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Mobile Phones and Driving – Update

By September 18, 2016January 1st, 2017ADI's, Advanced, Learner Drivers

Automatic Ban for new drivers caught texting?

mobile phone

The government is planning to increase the penalty for mobile phone use behind the wheel from 3 points to 6 points and a £200 up from 3 points and £100 fine because current levels of enforcement have been so successful (not)

This means that full license holders who accumulate 12 points within 3 years may be banned.

Assuming that they aren’t offered an Education Course for the first offence

Its not an automatic ban, its down to the court and what you can plead as mitigation, hence the occasional news story about x number of drivers on the road with a ludicrous amount of points on their license and still driving.

Your licence will be revoked if you get 6 or more points within 2 years of passing your test.

The Police and the Courts have no powers in relation to this, it is an administrative procedure carried out by the DVLA.

6 points, and that’s it – Licence Revoked (007) unless you can convince the magistrates in mitigation to give you less than the number of points that would take you up to 6, or impose an alternative penalty.

After your license is revoked and you have to retake both tests. (This is not the same being banned)

You can continue to drive as a FLH until the penalty is processed and advised by the DVLA, then after than you can drive as a provisional license holder accompanied by a full license holder and displaying L plates.

I can’t help feeling the message is now somewhat mixed as on the one hand they are offering education courses to drivers to avoid points and a fine for mobile phone use, but on the other hand they’re now saying its so serious that the penalty has to be doubled….*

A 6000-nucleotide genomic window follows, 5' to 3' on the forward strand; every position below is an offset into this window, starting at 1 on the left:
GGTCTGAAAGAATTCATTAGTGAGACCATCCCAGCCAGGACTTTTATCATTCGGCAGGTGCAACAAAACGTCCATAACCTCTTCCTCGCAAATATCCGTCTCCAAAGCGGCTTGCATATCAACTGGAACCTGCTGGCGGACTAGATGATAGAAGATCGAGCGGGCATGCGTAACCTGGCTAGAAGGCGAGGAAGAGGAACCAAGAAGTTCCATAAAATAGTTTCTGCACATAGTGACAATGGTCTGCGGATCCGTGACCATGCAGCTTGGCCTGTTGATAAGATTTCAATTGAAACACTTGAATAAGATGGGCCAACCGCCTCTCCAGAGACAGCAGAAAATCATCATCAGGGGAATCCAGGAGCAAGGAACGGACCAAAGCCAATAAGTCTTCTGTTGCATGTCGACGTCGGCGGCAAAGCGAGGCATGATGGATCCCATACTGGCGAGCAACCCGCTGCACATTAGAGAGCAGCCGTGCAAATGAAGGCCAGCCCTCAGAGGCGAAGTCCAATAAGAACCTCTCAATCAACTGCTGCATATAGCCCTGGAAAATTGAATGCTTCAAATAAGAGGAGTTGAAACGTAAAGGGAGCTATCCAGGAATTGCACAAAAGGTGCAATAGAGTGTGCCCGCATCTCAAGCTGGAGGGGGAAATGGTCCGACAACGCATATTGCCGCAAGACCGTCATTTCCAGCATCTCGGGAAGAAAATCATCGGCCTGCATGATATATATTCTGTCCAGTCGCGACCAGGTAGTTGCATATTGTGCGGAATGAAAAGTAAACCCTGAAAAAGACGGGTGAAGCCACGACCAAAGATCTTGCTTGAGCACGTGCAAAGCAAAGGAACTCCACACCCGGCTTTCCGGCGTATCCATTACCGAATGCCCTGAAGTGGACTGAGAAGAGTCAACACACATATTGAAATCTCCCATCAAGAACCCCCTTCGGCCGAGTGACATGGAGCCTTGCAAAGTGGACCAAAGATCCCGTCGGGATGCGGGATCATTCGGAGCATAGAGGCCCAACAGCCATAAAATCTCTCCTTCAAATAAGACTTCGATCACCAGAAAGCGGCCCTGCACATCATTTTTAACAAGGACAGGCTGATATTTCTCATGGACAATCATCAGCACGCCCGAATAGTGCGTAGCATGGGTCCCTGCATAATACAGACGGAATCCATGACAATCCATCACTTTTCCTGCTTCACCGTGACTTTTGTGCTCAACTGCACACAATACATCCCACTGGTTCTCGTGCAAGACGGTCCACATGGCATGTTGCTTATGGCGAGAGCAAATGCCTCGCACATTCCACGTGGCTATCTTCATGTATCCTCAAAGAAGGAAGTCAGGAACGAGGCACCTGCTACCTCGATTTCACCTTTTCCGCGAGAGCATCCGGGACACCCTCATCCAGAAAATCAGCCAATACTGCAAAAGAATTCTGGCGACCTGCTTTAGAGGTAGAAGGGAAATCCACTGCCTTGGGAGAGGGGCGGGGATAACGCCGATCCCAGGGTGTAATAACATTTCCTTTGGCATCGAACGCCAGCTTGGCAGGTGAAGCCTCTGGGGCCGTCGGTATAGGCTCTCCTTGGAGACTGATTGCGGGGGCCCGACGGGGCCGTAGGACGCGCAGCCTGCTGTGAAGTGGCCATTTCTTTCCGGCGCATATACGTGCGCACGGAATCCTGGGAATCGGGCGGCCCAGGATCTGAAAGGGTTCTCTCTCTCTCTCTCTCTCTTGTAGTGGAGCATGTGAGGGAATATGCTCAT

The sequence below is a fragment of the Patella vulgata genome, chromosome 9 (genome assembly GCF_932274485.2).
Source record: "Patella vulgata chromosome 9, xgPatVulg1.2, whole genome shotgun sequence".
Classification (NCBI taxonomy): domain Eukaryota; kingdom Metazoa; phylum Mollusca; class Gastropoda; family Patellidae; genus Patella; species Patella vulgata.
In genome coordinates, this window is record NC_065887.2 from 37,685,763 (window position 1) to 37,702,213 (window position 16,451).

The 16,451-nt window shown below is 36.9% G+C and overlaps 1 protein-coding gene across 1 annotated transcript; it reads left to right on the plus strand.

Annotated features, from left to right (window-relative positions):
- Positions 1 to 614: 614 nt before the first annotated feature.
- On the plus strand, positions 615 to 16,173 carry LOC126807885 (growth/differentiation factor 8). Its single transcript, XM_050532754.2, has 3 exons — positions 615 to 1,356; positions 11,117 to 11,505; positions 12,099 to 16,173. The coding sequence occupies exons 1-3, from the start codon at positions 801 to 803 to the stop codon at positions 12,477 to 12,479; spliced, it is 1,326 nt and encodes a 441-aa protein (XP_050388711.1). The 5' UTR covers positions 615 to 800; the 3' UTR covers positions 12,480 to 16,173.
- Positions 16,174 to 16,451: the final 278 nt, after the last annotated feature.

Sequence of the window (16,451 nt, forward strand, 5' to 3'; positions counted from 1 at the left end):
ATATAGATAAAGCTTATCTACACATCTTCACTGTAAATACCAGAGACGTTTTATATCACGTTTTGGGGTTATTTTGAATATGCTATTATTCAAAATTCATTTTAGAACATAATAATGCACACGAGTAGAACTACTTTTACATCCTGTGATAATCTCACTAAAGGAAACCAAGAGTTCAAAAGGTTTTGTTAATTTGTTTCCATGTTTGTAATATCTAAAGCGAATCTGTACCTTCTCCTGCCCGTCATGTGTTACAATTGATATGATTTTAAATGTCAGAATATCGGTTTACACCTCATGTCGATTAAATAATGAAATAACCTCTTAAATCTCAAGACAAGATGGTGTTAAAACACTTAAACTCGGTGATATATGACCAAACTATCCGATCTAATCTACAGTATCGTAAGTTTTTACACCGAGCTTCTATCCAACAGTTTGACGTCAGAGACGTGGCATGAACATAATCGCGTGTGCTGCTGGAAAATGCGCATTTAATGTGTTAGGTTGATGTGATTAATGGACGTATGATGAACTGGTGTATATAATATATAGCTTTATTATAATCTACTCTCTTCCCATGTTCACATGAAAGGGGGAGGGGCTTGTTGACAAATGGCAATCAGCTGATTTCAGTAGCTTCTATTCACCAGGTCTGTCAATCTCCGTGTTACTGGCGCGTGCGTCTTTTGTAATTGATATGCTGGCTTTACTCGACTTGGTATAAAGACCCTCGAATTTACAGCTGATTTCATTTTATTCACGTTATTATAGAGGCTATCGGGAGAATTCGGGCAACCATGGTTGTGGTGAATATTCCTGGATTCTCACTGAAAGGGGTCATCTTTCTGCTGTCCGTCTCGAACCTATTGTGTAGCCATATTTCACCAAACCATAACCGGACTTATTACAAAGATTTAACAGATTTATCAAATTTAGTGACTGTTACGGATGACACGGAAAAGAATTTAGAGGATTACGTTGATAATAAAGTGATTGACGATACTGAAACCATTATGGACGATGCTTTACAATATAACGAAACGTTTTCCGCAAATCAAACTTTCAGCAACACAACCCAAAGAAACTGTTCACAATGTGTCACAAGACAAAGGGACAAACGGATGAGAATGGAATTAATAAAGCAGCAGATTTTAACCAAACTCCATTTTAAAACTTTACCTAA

When is it legal to hold a mobile phone when driving?

From GOV.UK :-

When you can use a phone in your vehicle

If you’re the driver, you can only use your phone in a vehicle if you:

  • need to call 999 or 112 in an emergency and it’s unsafe or impractical to stop
  • are safely parked

Using hands-free devices when driving

You can use hands-free phones, sat navs and 2-way radios when you’re driving or riding.

But if the police think you’re distracted and not in control of your vehicle you could still get stopped and penalised.

Note: It’s also illegal to supervise a provisional license holder while using a mobile phone.  You may may see some Driving Instructors using bluetooth headsets. I would suggest that full attention really needs to be given to the pupil and the road conditions, and were something to happen they may be liable for use/cause/permit/aid/abet offences.

Contrary to recent reports in the Motor Schools Association Newsletter it remains legal to use a mobile phone when stationary in a layby with the engine off??!! – I’ve no idea what happened in the case they reported but it seems to me to be not the full story.


You can see the full legal definition here

A few notes and thoughts on some legal technicalities

“No person shall drive a motor vehicle on a road if he is using…a hand-held mobile telephone”

Of course with smartphones this becomes even more interesting as in the Jimmy Carr case – Although being a magistrates court case the decision isn’t binding on future cases, so unless you can afford to hire Mr Freeman I’d think very carefully about this line of defence if stopped.

The vehicle needs to be parked with the engine off, if you are holding and using the phone.

The Divisional Court has accepted a finding that a person sitting in the driver’s seat of a car with the engine running was ‘driving’ (Planton v DPP 2002) – (Interestingly this was before the introduction of the mobile phone legislation and I wonder if it had taken place afterwards if the same conclusion would have been reached)


Stop / Start Technology ?  The court is entitled to take an obvious view on driving – They are unlikely to accept that someone in a traffic queue with the engine off due to stop/start isn’t “driving”

Road – The legislation only specifies “Road” not “Road and other public place” in a lot of other legislation. Therefore a supermarket car park for example doesn’t count (Cutter v Eagle Star Insurance Co. Ltd 1998 and Clarke v Kato 1998).

However a road stretches to the boundary or grass verge including the pavement either side – so layby’s and on road parking parking places all count.

*Update November 2016 – Earlier this month it’s been announced that Driver Improvement Courses will no longer be available for mobile phone offences next year, so someone was listening to me after all….


As always with this type of post, this isn’t a substitute for legal advice – See a solicitor if that’s what you require – Don’t turn up to court with a defence based on ‘I read on the internet’